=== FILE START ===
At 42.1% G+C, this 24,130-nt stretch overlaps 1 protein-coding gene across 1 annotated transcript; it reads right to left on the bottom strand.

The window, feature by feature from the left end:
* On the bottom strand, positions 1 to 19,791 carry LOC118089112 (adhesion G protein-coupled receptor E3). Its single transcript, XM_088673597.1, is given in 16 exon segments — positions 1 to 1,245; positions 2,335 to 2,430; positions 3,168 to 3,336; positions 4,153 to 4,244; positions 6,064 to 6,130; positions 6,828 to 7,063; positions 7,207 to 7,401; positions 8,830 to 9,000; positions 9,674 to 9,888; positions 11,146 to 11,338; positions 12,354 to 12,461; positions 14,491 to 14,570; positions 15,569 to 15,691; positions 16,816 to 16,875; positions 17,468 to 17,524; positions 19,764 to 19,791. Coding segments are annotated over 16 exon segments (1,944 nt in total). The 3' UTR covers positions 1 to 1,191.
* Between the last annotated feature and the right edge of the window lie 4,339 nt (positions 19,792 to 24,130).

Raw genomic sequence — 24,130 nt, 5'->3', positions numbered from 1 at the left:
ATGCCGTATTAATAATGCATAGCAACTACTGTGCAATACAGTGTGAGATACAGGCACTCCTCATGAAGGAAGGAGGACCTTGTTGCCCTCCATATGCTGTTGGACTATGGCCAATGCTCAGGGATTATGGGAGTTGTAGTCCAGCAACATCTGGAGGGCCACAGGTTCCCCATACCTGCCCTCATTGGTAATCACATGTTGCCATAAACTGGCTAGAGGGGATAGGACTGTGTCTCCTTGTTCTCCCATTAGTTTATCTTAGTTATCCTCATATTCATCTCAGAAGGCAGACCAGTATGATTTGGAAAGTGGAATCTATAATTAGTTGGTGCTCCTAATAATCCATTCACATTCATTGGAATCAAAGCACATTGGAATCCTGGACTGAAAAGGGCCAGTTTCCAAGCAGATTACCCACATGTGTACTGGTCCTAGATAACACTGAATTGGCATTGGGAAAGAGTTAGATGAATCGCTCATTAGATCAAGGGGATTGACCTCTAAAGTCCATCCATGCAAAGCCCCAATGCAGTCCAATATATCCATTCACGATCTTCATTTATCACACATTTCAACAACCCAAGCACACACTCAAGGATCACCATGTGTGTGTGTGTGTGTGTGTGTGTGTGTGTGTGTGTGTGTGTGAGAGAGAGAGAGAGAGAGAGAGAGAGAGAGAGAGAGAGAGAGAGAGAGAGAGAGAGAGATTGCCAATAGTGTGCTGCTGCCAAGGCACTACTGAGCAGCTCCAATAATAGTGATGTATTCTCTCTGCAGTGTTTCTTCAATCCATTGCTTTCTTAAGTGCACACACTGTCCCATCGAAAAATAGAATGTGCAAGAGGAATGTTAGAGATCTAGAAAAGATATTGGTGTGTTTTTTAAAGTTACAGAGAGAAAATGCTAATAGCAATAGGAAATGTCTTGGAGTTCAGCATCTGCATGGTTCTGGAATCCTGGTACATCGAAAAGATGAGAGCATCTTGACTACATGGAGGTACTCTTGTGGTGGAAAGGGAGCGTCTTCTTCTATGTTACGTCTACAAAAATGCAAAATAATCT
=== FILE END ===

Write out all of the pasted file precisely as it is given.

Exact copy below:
At 42.1% G+C, this 24,130-nt stretch overlaps 1 protein-coding gene across 1 annotated transcript; it reads right to left on the bottom strand.

The window, feature by feature from the left end:
* On the bottom strand, positions 1 to 19,791 carry LOC118089112 (adhesion G protein-coupled receptor E3). Its single transcript, XM_088673597.1, is given in 16 exon segments — positions 1 to 1,245; positions 2,335 to 2,430; positions 3,168 to 3,336; positions 4,153 to 4,244; positions 6,064 to 6,130; positions 6,828 to 7,063; positions 7,207 to 7,401; positions 8,830 to 9,000; positions 9,674 to 9,888; positions 11,146 to 11,338; positions 12,354 to 12,461; positions 14,491 to 14,570; positions 15,569 to 15,691; positions 16,816 to 16,875; positions 17,468 to 17,524; positions 19,764 to 19,791. Coding segments are annotated over 16 exon segments (1,944 nt in total). The 3' UTR covers positions 1 to 1,191.
* Between the last annotated feature and the right edge of the window lie 4,339 nt (positions 19,792 to 24,130).

Raw genomic sequence — 24,130 nt, 5'->3', positions numbered from 1 at the left:
ATGCCGTATTAATAATGCATAGCAACTACTGTGCAATACAGTGTGAGATACAGGCACTCCTCATGAAGGAAGGAGGACCTTGTTGCCCTCCATATGCTGTTGGACTATGGCCAATGCTCAGGGATTATGGGAGTTGTAGTCCAGCAACATCTGGAGGGCCACAGGTTCCCCATACCTGCCCTCATTGGTAATCACATGTTGCCATAAACTGGCTAGAGGGGATAGGACTGTGTCTCCTTGTTCTCCCATTAGTTTATCTTAGTTATCCTCATATTCATCTCAGAAGGCAGACCAGTATGATTTGGAAAGTGGAATCTATAATTAGTTGGTGCTCCTAATAATCCATTCACATTCATTGGAATCAAAGCACATTGGAATCCTGGACTGAAAAGGGCCAGTTTCCAAGCAGATTACCCACATGTGTACTGGTCCTAGATAACACTGAATTGGCATTGGGAAAGAGTTAGATGAATCGCTCATTAGATCAAGGGGATTGACCTCTAAAGTCCATCCATGCAAAGCCCCAATGCAGTCCAATATATCCATTCACGATCTTCATTTATCACACATTTCAACAACCCAAGCACACACTCAAGGATCACCATGTGTGTGTGTGTGTGTGTGTGTGTGTGTGTGTGTGTGTGTGTGAGAGAGAGAGAGAGAGAGAGAGAGAGAGAGAGAGAGAGAGAGAGAGAGAGAGAGAGAGATTGCCAATAGTGTGCTGCTGCCAAGGCACTACTGAGCAGCTCCAATAATAGTGATGTATTCTCTCTGCAGTGTTTCTTCAATCCATTGCTTTCTTAAGTGCACACACTGTCCCATCGAAAAATAGAATGTGCAAGAGGAATGTTAGAGATCTAGAAAAGATATTGGTGTGTTTTTTAAAGTTACAGAGAGAAAATGCTAATAGCAATAGGAAATGTCTTGGAGTTCAGCATCTGCATGGTTCTGGAATCCTGGTACATCGAAAAGATGAGAGCATCTTGACTACATGGAGGTACTCTTGTGGTGGAAAGGGAGCGTCTTCTTCTATGTTACGTCTACAAAAATGCAAAATAATCT